Christian Super enriches its insurance offer

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Christian Super is reducing insurance premiums for most of its members, saying the offer now aligns better with what is available in other super funds.

Premiums will change from Nov. 1 for all occupational categories to better reflect the level of risk taken or the likelihood of making a claim, the fund told members.

“As a result, most members will pay less for their insurance,” the fund said.

An updated insurance guide with new tables will be made available to members on the fund’s website from November, he said.

Commenting on the changes, Christian Super Managing Director Ross Piper said the fund has always had a competitive insurance product and was able to work with its insurer, Hannover Life Re, to refine several elements of the product.

“From a belief system perspective, and you can’t generalize, but you’re less likely to have members who engage in riskier behaviors. The risk profile of our members has allowed us to generate a number of ‘Pretty significant efficiencies and savings,’ said Piper.

Acknowledging that this probably always has been the case, Piper said there had been no underlying change in the membership cohort, but the ability to restructure the offering in a more personalized way came down to a plus. high data availability.

“We have worked hard on analyzing member data and the more we are able to get more sophisticated analyzes, it gives us strength and a proposition to be able to engage with insurers,” he said. .

This is just one of the many changes that Christian Super is making, another being the re-categorization of professional groups.

Starting in November, the “light blue collar” and “heavy blue collar” categories will be merged into a single “blue collar” group, similar to the number of other super funds now members of the group.

Light blue collar workers are typically those in skilled or professional roles or who are supervisors in a non-hazardous industry, including salespeople and bus drivers. Heavy blue-collar workers are skilled or semi-skilled manual workers who are not exposed to accidents or high-risk hazards, such as cleaners and gardeners.

The change will see those who are currently considered “light blue collar” paying more for their insurance, while “heavy blue collar” members will pay less and their claims capacity will increase.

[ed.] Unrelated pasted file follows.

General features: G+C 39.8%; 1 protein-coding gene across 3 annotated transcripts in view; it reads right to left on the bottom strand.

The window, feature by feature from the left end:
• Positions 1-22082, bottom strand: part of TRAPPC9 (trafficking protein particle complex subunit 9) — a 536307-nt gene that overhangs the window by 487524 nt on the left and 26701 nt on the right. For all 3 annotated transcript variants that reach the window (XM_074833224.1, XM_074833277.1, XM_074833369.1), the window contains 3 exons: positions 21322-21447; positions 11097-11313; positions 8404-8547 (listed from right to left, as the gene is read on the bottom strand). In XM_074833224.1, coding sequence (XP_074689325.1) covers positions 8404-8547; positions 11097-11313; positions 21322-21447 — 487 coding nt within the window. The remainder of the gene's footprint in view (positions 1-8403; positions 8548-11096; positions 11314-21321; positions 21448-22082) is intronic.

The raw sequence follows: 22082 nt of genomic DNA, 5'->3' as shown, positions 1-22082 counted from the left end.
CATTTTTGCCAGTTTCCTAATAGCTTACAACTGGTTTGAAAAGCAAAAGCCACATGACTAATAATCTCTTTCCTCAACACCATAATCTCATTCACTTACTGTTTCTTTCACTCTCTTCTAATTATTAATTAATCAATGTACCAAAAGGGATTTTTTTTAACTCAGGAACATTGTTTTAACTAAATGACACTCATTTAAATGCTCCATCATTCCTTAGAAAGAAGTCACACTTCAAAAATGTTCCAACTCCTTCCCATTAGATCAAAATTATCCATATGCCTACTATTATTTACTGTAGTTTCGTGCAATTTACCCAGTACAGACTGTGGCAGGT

“Overall, we have been able to evolve in a way that is more favorable for the entire membership base,” Piper said.

Also from November, the way in which Christian Super defines total and permanent disability will be simplified. Currently, a member must meet one of five distinct categories, the fund said.

In the future, the fund will introduce two main categories that an insured member can claim, namely that he can claim if he is unable to work due to illness or injury and that he can claim s ‘he is unable to work due to mental illness or disability. to accomplish two daily running activities without assistance or adaptation.

Members under 30 will also now receive the same amount of default PDT coverage as death coverage. Currently, they are receiving more PDT coverage because this age cohort has generally needed more PDT coverage than death coverage in the past, said Christian Super.

The fund said it was decided that this level of TPD coverage was no longer beneficial as it increased the cost of insurance over the member’s lifetime and some of the risks that previously warranted higher TPD coverage are now covered by government plans, such as National Disability. Insurance scheme which was introduced in 2013 and started to fully function in 2020.

Finally, Christian Super allows any member to take out unlimited death cover, subject to the approval of the insurers. Currently, this amount is capped at $ 20 million.

Overall, Christian Super said his insurance coverage aligns better with what is available from other super funds; remains competitive; and remains responsive to the needs of its members.

The changes follow Christian Super’s failure in APRA’s inaugural test in August.


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